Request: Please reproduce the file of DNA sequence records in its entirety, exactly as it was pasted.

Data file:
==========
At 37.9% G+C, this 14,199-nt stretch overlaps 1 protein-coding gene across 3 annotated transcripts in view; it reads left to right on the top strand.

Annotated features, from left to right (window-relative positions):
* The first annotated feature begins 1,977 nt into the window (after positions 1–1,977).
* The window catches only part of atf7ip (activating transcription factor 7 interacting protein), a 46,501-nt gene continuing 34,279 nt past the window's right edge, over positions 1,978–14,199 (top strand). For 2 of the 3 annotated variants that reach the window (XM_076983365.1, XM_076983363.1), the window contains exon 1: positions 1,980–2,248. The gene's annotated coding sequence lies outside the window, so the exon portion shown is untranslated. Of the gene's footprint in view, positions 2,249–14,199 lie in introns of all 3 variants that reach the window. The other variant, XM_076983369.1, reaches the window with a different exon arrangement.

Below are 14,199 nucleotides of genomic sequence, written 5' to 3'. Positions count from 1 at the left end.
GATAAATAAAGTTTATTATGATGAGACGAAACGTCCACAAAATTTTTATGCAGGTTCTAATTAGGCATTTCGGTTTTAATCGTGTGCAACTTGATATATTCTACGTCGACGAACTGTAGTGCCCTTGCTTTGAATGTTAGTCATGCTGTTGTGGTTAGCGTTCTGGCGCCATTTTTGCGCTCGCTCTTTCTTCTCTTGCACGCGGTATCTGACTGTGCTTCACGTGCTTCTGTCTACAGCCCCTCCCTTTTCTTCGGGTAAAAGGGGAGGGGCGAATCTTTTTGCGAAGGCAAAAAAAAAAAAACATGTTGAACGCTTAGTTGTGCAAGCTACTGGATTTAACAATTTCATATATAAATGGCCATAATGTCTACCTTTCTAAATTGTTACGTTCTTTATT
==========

At 37.9% G+C, this 14,199-nt stretch overlaps 1 protein-coding gene across 3 annotated transcripts in view; it reads left to right on the top strand.

Annotated features, from left to right (window-relative positions):
* The first annotated feature begins 1,977 nt into the window (after positions 1–1,977).
* The window catches only part of atf7ip (activating transcription factor 7 interacting protein), a 46,501-nt gene continuing 34,279 nt past the window's right edge, over positions 1,978–14,199 (top strand). For 2 of the 3 annotated variants that reach the window (XM_076983365.1, XM_076983363.1), the window contains exon 1: positions 1,980–2,248. The gene's annotated coding sequence lies outside the window, so the exon portion shown is untranslated. Of the gene's footprint in view, positions 2,249–14,199 lie in introns of all 3 variants that reach the window. The other variant, XM_076983369.1, reaches the window with a different exon arrangement.

Below are 14,199 nucleotides of genomic sequence, written 5' to 3'. Positions count from 1 at the left end.
GATAAATAAAGTTTATTATGATGAGACGAAACGTCCACAAAATTTTTATGCAGGTTCTAATTAGGCATTTCGGTTTTAATCGTGTGCAACTTGATATATTCTACGTCGACGAACTGTAGTGCCCTTGCTTTGAATGTTAGTCATGCTGTTGTGGTTAGCGTTCTGGCGCCATTTTTGCGCTCGCTCTTTCTTCTCTTGCACGCGGTATCTGACTGTGCTTCACGTGCTTCTGTCTACAGCCCCTCCCTTTTCTTCGGGTAAAAGGGGAGGGGCGAATCTTTTTGCGAAGGCAAAAAAAAAAAAACATGTTGAACGCTTAGTTGTGCAAGCTACTGGATTTAACAATTTCATATATAAATGGCCATAATGTCTACCTTTCTAAATTGTTACGTTCTTTATT